Banksy versus Bristol Museum – The Power of a Big Golden Frame

Banksy was here.

Banksy was here.

The first thing to note in Bristol is that it feels a lot like San Francisco. The second thing to note in Bristol is the long queue in front of the Bristol Museum and Art Gallery. Nevermind any further comparison between Bristol and San Francisco. What about the queue? They had all come to see the work of Banksy, Britain’s most (in)famous street artist.

But why? And why would he showcase his stuff in a museum?

For starters, it has to be acknowledged that Banksy’s work is truly amazing. His pieces convey simple, straightforward messages through powerful imagery. If only more artists would possess this skill.

The imagery mainly captures symbolic mismatches, even symbolic collisions. So we find protest police happily dancing through a flower field or riding on a rocking horse. An ancient nude sculpture dressed like a suicide bomber. A grandma fixing an anarchist’s face cover to make sure it looks okay. Most controversially, a Muslim woman wearing an apron that shows a half-naked female body with lingerie (see my pictures here).

Where are they running?

Where are they running?

All of this somehow feels unusual, uncomfortable, or even disturbing. We’ve seen images of protest police and we learned what to associate with them. We’ve seen flower fields and rocking horses and know what they represent. But protest police and flower fields put together? We’re confused.

I am also confused about people’s reaction to this kind of art. When you watch them, you can tell that they don’t know what to do. A lot of them smile or laugh uncomfortably. They appreciate the genius of the artist and the moment they are confronted with something extraordinary, something unusual. And then what?

Found inside a big gold frame

Found inside a big gold frame

Banksy has a political message. Do visitors to his exhibition see it underneath the creativity of his work? Probably. Do they reflect on it to the point that they go out and change something (if only their own life)? I’m not so sure.

Why did Banksy choose to show his street art in a museum? Street art is mainly a form of protest and resistance that is by definition marginal, and therefore not meant for a mainstream museum.

Unless… Unless the entire exhibition is Banksy’s latest work of art. I had the suspicion he was standing in some corner watching all of us smiling away at the protest police dancing through a flower field. Wasn’t he just mocking the world of art? Wasn’t he just making fun of museums as commercial institutions?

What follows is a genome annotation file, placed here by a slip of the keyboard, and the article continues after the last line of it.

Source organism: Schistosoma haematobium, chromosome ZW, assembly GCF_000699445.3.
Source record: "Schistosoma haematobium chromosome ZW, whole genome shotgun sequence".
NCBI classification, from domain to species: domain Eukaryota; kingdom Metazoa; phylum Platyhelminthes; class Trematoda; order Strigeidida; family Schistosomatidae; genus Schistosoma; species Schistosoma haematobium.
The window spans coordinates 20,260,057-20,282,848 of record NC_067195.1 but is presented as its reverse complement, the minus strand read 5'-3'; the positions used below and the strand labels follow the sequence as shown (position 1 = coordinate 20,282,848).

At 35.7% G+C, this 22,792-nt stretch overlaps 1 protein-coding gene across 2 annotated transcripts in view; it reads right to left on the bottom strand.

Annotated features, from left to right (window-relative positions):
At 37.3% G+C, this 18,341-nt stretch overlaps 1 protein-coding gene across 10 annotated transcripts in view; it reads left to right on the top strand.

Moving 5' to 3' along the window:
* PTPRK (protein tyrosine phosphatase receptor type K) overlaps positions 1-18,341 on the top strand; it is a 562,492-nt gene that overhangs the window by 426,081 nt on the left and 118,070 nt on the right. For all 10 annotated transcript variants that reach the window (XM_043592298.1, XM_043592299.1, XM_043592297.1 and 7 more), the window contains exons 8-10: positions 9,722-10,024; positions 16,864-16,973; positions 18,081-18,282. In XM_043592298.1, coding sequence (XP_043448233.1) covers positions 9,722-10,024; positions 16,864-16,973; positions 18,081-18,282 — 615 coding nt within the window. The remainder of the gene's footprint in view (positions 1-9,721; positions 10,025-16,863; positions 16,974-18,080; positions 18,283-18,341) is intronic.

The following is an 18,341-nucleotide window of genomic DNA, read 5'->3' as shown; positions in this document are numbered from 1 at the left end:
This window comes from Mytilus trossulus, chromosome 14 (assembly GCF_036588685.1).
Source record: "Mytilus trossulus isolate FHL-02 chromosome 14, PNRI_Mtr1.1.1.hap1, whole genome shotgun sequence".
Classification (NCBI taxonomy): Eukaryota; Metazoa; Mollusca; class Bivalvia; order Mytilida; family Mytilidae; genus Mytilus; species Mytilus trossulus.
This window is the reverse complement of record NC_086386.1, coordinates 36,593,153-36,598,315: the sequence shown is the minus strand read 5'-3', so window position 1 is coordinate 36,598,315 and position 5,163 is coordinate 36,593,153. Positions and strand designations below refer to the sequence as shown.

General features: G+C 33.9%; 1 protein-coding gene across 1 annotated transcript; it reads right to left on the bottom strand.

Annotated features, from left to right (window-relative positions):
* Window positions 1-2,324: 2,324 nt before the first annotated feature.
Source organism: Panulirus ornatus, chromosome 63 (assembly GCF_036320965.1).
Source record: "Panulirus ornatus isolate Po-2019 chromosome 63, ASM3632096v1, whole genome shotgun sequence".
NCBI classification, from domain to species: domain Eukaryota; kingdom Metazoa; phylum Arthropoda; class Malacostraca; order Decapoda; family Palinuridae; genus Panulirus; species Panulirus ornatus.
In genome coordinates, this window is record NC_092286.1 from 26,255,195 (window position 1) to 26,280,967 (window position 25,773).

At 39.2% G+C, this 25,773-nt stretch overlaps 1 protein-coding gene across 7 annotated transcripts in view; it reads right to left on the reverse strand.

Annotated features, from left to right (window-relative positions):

A phrase inside a big golden frame read, “Never underestimate the power of a big gold frame.”

The leaflet handed out at the exhibition had a red star in the caption to denote any “Attraction of outstanding merit”. There were no red stars on the museum map.

3 responses to “Banksy versus Bristol Museum – The Power of a Big Golden Frame

  1. I really want to go to this exhibition, when does it come to London?
    Although I have to say, I think his work feels uncomfortable to watch, as you say, because it’s not in its ‘natural’ environment.
    If anything it’s meant to question what we consider art. For some reason it reminds me of Takashi Murakami’s exhibition at the Brooklyn Museum last year, where – as part of the exhibit – there were people outside the building selling knockoff Louis Vuitton handbags, which where actually originals by the artist. I find it amazing that today the scope of what is ‘art’ is so broad and I think these two are good examples of that. Personally, I enjoy them both even if they might seem to stand for completely opposite things. Great post Sebs!

  2. Good morning Flo! I don’t think it’s coming to London, unfortunately. But if you find the time, you should go on a trip to Bristol. It’s a really nice and artsy place. I will definitely look up Takashi Murakami, sounds very interesting.

    I also had this “art” installation at the Tate Modern in mind, the one with the slides you could go on. What makes it art is the people using the slides, just like the people buying the handbags, or the people interacting with the Banksy stuff. Is that “meta-art”, art about art?

  3. Here’s a bit of Murakami if you want to have a look. Also, I found this quote by him which I found really interesting and could relate it to Banksy’s sort of mocking what we usually consider art:
    “When I consider what Japanese culture is like, the answer is that it all is subculture. Therefore, art is unnecessary.” – Takashi Murakami

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